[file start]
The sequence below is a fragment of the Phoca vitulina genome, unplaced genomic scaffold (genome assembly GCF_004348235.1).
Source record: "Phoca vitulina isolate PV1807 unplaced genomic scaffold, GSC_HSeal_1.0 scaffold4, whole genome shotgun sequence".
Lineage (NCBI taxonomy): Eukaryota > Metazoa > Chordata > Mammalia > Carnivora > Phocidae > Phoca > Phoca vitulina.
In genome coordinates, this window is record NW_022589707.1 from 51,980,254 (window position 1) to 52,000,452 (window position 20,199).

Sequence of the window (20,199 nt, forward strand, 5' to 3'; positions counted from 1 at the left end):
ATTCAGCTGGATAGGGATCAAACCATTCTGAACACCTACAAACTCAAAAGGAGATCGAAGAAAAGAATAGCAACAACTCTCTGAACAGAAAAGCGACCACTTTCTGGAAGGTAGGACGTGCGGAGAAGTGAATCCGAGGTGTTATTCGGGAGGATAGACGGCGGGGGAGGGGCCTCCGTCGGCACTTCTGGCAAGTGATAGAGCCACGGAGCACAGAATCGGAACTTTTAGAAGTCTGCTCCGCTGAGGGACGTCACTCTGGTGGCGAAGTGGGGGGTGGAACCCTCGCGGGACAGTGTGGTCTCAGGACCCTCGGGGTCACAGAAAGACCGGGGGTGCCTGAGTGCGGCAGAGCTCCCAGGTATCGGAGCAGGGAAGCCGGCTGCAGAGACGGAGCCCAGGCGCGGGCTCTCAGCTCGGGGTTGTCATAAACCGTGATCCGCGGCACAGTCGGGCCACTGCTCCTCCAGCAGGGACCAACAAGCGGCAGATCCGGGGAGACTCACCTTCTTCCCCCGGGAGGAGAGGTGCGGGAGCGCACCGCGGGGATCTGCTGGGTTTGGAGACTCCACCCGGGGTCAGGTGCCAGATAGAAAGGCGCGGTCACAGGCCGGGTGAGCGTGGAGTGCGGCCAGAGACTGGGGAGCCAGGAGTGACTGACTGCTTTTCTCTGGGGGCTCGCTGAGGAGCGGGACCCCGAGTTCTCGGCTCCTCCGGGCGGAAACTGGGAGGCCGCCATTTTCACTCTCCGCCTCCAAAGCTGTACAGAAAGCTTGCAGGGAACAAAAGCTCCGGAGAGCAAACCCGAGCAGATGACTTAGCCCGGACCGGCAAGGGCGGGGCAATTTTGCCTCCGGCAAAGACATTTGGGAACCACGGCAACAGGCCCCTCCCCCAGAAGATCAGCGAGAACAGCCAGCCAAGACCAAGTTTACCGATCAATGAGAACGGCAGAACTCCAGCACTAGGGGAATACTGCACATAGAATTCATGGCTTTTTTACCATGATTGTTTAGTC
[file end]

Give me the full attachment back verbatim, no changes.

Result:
The sequence below is a fragment of the Phoca vitulina genome, unplaced genomic scaffold (genome assembly GCF_004348235.1).
Source record: "Phoca vitulina isolate PV1807 unplaced genomic scaffold, GSC_HSeal_1.0 scaffold4, whole genome shotgun sequence".
Lineage (NCBI taxonomy): Eukaryota > Metazoa > Chordata > Mammalia > Carnivora > Phocidae > Phoca > Phoca vitulina.
In genome coordinates, this window is record NW_022589707.1 from 51,980,254 (window position 1) to 52,000,452 (window position 20,199).

Sequence of the window (20,199 nt, forward strand, 5' to 3'; positions counted from 1 at the left end):
ATTCAGCTGGATAGGGATCAAACCATTCTGAACACCTACAAACTCAAAAGGAGATCGAAGAAAAGAATAGCAACAACTCTCTGAACAGAAAAGCGACCACTTTCTGGAAGGTAGGACGTGCGGAGAAGTGAATCCGAGGTGTTATTCGGGAGGATAGACGGCGGGGGAGGGGCCTCCGTCGGCACTTCTGGCAAGTGATAGAGCCACGGAGCACAGAATCGGAACTTTTAGAAGTCTGCTCCGCTGAGGGACGTCACTCTGGTGGCGAAGTGGGGGGTGGAACCCTCGCGGGACAGTGTGGTCTCAGGACCCTCGGGGTCACAGAAAGACCGGGGGTGCCTGAGTGCGGCAGAGCTCCCAGGTATCGGAGCAGGGAAGCCGGCTGCAGAGACGGAGCCCAGGCGCGGGCTCTCAGCTCGGGGTTGTCATAAACCGTGATCCGCGGCACAGTCGGGCCACTGCTCCTCCAGCAGGGACCAACAAGCGGCAGATCCGGGGAGACTCACCTTCTTCCCCCGGGAGGAGAGGTGCGGGAGCGCACCGCGGGGATCTGCTGGGTTTGGAGACTCCACCCGGGGTCAGGTGCCAGATAGAAAGGCGCGGTCACAGGCCGGGTGAGCGTGGAGTGCGGCCAGAGACTGGGGAGCCAGGAGTGACTGACTGCTTTTCTCTGGGGGCTCGCTGAGGAGCGGGACCCCGAGTTCTCGGCTCCTCCGGGCGGAAACTGGGAGGCCGCCATTTTCACTCTCCGCCTCCAAAGCTGTACAGAAAGCTTGCAGGGAACAAAAGCTCCGGAGAGCAAACCCGAGCAGATGACTTAGCCCGGACCGGCAAGGGCGGGGCAATTTTGCCTCCGGCAAAGACATTTGGGAACCACGGCAACAGGCCCCTCCCCCAGAAGATCAGCGAGAACAGCCAGCCAAGACCAAGTTTACCGATCAATGAGAACGGCAGAACTCCAGCACTAGGGGAATACTGCACATAGAATTCATGGCTTTTTTACCATGATTGTTTAGTC